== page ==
There would also be supporters of Clark Ashton Smith's name -- for Smith's strange and exotic tales were quite popular and have a certain flavor to them that no other author has ever quite matched. Henry Whitehead was one of the truly great weird fiction authors who wrote for Weird Tales. Whitehead was a good writer and his craft shows in his work. His stories of the West Indies were further enhanced by his first-hand knowledge of the location and its customs. His stories were unusual and have a certain devilish humor to them that one often finds from a writer who is also a man of the cloth.
There are still others -- Edmond Hamilton, with his space adventures and his tales of fantastic action on Earth -- Ray Bradbury, whose earliest fantasy and horror stories appeared in Weird Tales -- C.L. Moore, whose tales of Northwest of Earth are probably the best combination of fantasy and science fiction ever written -- and many, many others. However, there is one name which rarely comes up in such a discussion, and I think it is time to right a wrong. When the question arises as to "Mr. Weird Tales," I think that I would vote for Robert Bloch.
This is not to say that Bob Bloch should be thought of "only" as a Weird Tales author. How can you ignore classics like Psycho and American Gothic when discussing the modern American horror novel. And, there is a whole string of fine crime stories written in the 1960s and 1970s, with stories still being written whenever the mood hits the master. There are some truly fine movie scripts and movie adaptations, as well as probably the best horror stories I have ever seen done on film for the Thriller TV series of years ago. And, in another world altogether, there are the unforgettable (to say the least!) Lefty Feep stories, with more bad puns than anyone ever thought possible. No, Robert Bloch is by no means an author who has rested on his laurels from Weird Tales. Yet, at the same time, I do feel he deserves much more recognition for his work for "The Unique Magazine" than he has ever received.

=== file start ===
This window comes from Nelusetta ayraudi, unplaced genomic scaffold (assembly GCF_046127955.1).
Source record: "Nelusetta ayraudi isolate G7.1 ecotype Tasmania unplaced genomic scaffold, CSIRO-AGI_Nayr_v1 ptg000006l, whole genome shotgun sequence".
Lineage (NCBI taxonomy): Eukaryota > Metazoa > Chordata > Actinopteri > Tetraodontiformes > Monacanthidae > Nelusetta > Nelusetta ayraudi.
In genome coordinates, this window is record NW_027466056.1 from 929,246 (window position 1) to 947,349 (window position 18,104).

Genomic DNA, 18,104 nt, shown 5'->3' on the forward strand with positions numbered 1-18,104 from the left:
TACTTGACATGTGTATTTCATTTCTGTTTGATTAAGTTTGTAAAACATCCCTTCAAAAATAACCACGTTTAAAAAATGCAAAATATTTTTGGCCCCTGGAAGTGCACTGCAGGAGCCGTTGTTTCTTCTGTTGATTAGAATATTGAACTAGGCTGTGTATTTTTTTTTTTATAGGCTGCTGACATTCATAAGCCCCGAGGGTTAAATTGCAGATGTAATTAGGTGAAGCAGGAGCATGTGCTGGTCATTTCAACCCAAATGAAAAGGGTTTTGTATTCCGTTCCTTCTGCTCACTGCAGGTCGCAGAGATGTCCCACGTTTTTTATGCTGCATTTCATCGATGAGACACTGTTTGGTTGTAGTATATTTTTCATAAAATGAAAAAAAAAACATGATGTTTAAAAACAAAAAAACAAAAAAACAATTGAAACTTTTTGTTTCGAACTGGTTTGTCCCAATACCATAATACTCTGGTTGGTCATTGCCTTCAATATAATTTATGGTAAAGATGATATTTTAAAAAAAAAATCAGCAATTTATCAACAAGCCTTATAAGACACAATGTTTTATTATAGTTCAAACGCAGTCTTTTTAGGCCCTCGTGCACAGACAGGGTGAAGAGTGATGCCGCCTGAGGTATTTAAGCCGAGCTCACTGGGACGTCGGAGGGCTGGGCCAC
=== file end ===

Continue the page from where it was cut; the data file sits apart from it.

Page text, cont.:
Bloch's stories do not fit into the Sturm und Drang of Lovecraft or Robert E. Howard. He did write a number of entertaining HPL style tales but they did not have the brooding pessism that characterized the best of Lovecraft. Bloch's stories were not dark enough. They were good pastiches -- but they read like pastiche and are fun in that manner. No one is fooled into thinking that this is the work of H.P. Lovecraft. This is Robert Bloch, writing a Robert Bloch story in the style of HPL. Compare Bloch's work in this vein with that of August Derleth. Read "The Faceless God" and then read "Shadow Out of Space." Bloch's tale is fun -- you know somewhat what to expect, though by no means can you guess the twists and turns of the plot or the climax. But the formula is there and is followed faithfully -- but not slavishly. It is entertaining -- good fun for the Lovecraft addict. About the Derleth tale -- read it afterward. If you can't see the difference, you probably can't tell the difference between wine and beer either.